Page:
Wish list: production of a grainy film

Discussion in 'B&W: Film, Paper, Chemistry' started by MarkL, Nov 29, 2012.

  1. MarkL

    MarkL Subscriber

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    I’m sure the economics of film production are complex and sales are down, but if a manufacturer were able to offer an old school really grainy film, I suspect it would be very popular. Film grain has mostly evolved to be smoother and smoother over the years, but many of us would absolutely love availability of just the opposite. I know it’s possible to get somewhat more visible grain by using high speed films, enlarging small negatives, using condensers, etc… But I’m talking about very apparent obscenely coarse large grain without jumping through hoops to get it (especially with sheet film).

    I’m just a dummy who points cameras at things and am sure Ilford has already thought of this. I’m just surprised no one has done it. I’ve heard more than once that film grain is unique and not well duplicated digitally, and that’s why some people use film, and why more people might start buying it!

    Just part of my naïve wish list. I know I’d buy a boat load of it!
     
  2. Athiril

    Athiril Subscriber

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    Ah, I'll find and upload that image of Tri-X in Aculux 1+9 I did a little while back in 6x7, its quite grainy, but tightly packed grain.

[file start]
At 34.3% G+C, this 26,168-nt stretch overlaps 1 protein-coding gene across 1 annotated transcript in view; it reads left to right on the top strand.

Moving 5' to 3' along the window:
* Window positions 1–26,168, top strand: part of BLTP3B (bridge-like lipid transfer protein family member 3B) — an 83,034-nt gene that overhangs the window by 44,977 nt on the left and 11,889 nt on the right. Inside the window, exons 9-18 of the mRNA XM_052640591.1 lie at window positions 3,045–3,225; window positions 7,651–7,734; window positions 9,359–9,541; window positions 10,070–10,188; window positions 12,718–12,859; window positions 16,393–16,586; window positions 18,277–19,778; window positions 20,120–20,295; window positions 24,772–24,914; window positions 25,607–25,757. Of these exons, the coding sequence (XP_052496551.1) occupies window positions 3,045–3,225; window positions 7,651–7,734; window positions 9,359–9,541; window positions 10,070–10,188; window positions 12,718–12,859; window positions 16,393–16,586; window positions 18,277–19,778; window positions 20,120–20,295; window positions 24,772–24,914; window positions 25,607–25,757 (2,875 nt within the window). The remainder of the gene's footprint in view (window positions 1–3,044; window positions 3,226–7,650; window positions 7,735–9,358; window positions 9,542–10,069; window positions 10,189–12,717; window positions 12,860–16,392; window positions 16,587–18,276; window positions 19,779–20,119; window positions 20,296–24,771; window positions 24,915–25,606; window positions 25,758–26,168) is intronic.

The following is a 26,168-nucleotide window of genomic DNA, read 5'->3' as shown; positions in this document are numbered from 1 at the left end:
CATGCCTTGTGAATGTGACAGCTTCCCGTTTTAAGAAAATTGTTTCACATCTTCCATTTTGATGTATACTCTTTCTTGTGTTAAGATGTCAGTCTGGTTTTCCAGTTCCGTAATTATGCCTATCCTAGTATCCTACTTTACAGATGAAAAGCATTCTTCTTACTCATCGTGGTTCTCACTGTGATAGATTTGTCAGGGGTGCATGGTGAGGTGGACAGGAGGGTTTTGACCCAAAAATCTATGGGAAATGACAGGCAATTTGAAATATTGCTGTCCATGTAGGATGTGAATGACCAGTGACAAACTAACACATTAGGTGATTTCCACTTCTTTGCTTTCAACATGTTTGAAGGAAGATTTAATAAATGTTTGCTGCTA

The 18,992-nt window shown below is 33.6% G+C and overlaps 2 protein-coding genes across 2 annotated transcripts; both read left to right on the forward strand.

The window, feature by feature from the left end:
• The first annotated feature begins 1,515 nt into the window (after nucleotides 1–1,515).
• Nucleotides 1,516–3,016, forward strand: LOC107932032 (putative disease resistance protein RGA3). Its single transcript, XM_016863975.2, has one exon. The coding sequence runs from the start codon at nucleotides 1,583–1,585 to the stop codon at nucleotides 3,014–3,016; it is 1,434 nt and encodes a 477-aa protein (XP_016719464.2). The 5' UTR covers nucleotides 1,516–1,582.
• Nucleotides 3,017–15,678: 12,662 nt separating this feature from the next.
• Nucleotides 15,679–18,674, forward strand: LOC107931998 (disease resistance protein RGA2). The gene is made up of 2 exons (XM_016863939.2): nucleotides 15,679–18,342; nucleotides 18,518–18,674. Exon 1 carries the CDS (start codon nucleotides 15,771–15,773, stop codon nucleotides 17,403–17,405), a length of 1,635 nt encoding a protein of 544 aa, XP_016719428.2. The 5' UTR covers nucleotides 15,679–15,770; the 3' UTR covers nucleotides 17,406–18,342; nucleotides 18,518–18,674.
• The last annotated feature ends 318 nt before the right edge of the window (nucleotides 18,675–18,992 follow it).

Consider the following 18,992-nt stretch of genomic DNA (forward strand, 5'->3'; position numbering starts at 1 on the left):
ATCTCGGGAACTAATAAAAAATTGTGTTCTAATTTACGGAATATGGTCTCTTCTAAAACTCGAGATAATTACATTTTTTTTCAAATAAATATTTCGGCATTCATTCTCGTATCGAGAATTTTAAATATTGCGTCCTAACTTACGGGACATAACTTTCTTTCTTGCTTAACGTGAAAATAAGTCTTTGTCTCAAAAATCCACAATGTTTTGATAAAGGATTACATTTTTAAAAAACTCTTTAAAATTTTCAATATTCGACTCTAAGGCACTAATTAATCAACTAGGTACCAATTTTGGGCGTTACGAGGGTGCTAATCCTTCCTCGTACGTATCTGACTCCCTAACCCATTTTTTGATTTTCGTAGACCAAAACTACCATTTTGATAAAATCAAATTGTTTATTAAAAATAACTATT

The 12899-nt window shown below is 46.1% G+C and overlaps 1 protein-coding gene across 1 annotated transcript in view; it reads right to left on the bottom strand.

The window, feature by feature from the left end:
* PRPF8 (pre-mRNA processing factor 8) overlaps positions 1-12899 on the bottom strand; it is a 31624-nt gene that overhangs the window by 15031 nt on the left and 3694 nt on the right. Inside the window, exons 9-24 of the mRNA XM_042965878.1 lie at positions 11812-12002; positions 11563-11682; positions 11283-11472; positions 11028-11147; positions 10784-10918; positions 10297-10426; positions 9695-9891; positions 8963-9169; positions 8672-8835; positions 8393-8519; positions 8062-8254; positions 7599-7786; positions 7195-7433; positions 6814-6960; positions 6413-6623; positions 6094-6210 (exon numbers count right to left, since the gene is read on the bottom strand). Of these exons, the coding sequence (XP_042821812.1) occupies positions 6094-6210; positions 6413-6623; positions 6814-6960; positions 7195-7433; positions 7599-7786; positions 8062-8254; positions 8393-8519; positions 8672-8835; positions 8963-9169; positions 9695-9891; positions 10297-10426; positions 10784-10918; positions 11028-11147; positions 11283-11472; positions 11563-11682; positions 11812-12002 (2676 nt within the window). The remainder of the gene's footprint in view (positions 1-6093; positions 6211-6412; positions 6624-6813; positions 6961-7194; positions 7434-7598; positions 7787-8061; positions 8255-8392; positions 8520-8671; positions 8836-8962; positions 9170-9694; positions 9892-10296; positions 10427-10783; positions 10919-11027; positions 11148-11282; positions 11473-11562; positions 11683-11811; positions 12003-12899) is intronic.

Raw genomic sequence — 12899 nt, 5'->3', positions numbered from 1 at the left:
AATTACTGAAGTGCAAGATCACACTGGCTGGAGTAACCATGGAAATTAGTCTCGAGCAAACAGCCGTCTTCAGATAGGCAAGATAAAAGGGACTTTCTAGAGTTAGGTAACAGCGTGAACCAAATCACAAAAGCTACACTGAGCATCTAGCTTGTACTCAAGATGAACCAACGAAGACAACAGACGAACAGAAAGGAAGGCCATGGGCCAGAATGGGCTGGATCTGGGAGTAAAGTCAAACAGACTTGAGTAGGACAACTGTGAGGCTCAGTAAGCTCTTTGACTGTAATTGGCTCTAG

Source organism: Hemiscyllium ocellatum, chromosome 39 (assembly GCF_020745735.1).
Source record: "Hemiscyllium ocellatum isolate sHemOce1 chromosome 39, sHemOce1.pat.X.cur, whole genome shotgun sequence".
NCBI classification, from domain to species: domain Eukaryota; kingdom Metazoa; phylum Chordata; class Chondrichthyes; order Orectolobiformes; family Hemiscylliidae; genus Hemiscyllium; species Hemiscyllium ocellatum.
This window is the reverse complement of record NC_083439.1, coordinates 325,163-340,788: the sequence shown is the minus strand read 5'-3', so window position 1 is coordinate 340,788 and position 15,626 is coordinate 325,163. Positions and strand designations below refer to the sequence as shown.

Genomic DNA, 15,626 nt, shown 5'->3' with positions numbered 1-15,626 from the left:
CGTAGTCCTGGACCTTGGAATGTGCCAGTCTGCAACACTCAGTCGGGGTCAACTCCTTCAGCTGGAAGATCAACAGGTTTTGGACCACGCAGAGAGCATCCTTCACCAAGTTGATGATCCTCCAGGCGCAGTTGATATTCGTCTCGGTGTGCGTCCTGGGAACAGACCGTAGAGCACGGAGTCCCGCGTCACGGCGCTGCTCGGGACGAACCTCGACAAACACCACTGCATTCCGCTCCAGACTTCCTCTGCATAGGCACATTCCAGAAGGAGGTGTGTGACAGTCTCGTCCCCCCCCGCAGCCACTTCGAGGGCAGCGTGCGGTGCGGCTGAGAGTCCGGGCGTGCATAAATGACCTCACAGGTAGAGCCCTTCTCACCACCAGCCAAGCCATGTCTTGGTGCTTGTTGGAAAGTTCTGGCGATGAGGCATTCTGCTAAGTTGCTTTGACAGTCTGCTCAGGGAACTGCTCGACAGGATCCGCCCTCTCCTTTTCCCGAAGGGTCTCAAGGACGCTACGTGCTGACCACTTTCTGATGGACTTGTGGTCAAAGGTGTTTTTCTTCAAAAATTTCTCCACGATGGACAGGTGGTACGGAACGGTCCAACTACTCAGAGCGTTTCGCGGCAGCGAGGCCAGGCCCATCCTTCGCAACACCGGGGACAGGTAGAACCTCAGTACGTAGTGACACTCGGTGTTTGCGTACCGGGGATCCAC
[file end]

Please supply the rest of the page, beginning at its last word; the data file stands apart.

3. MartinP

    MartinP Member

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    You could try something like 35mm Foma400, developed quickly in strong print developer. The EI would be extremely trial and error of course. When you have that pinned down, put your subject far away, with a wide lens, and enlarge like mad? You could then lith the result?
     
  4. horacekenneth

    horacekenneth Member

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    yes me too
     
  5. polyglot

    polyglot Member

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    Fomapan 400 or Delta 3200 in Rodinal. As much as you could possibly want, even more if you run the Rodinal hotter (25C).

    If you want even more than that, shoot a low-contrast scene and bump the contrast up through overdevelopment and/or printing at a higher grade; both will increase grain magnitude.
     
  6. Athiril

    Athiril Subscriber

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    This is 6x7cm, so imagine 35mm instead, I think this would look much better than many examples, as the grain is tight, not sparse with empty space between them.



    [​IMG]

    [​IMG]


    Also, Tri-X @ 1600 in Rodinal 1+50 has a lot of grain
     
  7. Klainmeister

    Klainmeister Member

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    Ohhhhh that is some lovely stuff. Why I still love Neopan 400 35mm in Pyrocat....get similar results when enlarged to about 11x14
     
  8. steven_e007

    steven_e007 Member

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    A local supermarket I visit is built on the site of an old livestock Market. They have picutures taken of this market - I guess fro the 1950s or 60s - blown up really huge and hung on the walls. The blow ups are maybe 5 feet by 3 feet- and the originals were probably 35mm or medium format. The grain is huge - but sharp as broken glass and just as irregular. So I know what MakL means, I think. Really old fashioned gritty grain... but rather than wish for a film that will probably never be made - best to search for a way of getting what you want from what we have. I would have said ADOX films were the best starting point, but now they are on the way out :-(